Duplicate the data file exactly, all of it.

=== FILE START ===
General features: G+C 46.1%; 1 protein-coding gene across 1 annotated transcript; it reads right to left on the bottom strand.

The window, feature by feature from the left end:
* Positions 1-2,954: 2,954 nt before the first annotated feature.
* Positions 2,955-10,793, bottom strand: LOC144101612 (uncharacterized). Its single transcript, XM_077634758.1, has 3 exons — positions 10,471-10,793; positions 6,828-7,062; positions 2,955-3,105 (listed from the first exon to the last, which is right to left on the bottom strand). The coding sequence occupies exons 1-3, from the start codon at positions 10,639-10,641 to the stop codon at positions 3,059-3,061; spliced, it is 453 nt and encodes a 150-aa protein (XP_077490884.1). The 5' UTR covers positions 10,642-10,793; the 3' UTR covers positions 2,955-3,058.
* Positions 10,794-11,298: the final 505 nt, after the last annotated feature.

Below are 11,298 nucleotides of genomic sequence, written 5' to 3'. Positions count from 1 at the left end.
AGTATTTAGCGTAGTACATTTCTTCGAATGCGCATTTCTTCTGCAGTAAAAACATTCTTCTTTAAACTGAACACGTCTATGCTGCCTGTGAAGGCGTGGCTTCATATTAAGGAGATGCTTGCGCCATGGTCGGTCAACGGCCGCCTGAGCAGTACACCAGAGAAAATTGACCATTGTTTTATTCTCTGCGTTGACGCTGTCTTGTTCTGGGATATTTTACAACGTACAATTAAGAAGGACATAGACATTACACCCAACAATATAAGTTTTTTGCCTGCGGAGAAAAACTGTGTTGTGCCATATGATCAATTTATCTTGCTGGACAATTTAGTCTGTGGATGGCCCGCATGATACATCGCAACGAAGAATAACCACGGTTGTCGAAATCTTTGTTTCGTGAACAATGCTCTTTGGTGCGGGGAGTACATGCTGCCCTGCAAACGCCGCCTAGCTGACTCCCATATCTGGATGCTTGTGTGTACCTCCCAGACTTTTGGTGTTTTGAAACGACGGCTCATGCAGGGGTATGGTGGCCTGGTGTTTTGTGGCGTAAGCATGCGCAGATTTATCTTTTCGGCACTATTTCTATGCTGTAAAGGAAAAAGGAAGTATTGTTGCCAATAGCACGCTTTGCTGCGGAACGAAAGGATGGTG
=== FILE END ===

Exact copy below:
General features: G+C 46.1%; 1 protein-coding gene across 1 annotated transcript; it reads right to left on the bottom strand.

The window, feature by feature from the left end:
* Positions 1-2,954: 2,954 nt before the first annotated feature.
* Positions 2,955-10,793, bottom strand: LOC144101612 (uncharacterized). Its single transcript, XM_077634758.1, has 3 exons — positions 10,471-10,793; positions 6,828-7,062; positions 2,955-3,105 (listed from the first exon to the last, which is right to left on the bottom strand). The coding sequence occupies exons 1-3, from the start codon at positions 10,639-10,641 to the stop codon at positions 3,059-3,061; spliced, it is 453 nt and encodes a 150-aa protein (XP_077490884.1). The 5' UTR covers positions 10,642-10,793; the 3' UTR covers positions 2,955-3,058.
* Positions 10,794-11,298: the final 505 nt, after the last annotated feature.

Below are 11,298 nucleotides of genomic sequence, written 5' to 3'. Positions count from 1 at the left end.
AGTATTTAGCGTAGTACATTTCTTCGAATGCGCATTTCTTCTGCAGTAAAAACATTCTTCTTTAAACTGAACACGTCTATGCTGCCTGTGAAGGCGTGGCTTCATATTAAGGAGATGCTTGCGCCATGGTCGGTCAACGGCCGCCTGAGCAGTACACCAGAGAAAATTGACCATTGTTTTATTCTCTGCGTTGACGCTGTCTTGTTCTGGGATATTTTACAACGTACAATTAAGAAGGACATAGACATTACACCCAACAATATAAGTTTTTTGCCTGCGGAGAAAAACTGTGTTGTGCCATATGATCAATTTATCTTGCTGGACAATTTAGTCTGTGGATGGCCCGCATGATACATCGCAACGAAGAATAACCACGGTTGTCGAAATCTTTGTTTCGTGAACAATGCTCTTTGGTGCGGGGAGTACATGCTGCCCTGCAAACGCCGCCTAGCTGACTCCCATATCTGGATGCTTGTGTGTACCTCCCAGACTTTTGGTGTTTTGAAACGACGGCTCATGCAGGGGTATGGTGGCCTGGTGTTTTGTGGCGTAAGCATGCGCAGATTTATCTTTTCGGCACTATTTCTATGCTGTAAAGGAAAAAGGAAGTATTGTTGCCAATAGCACGCTTTGCTGCGGAACGAAAGGATGGTG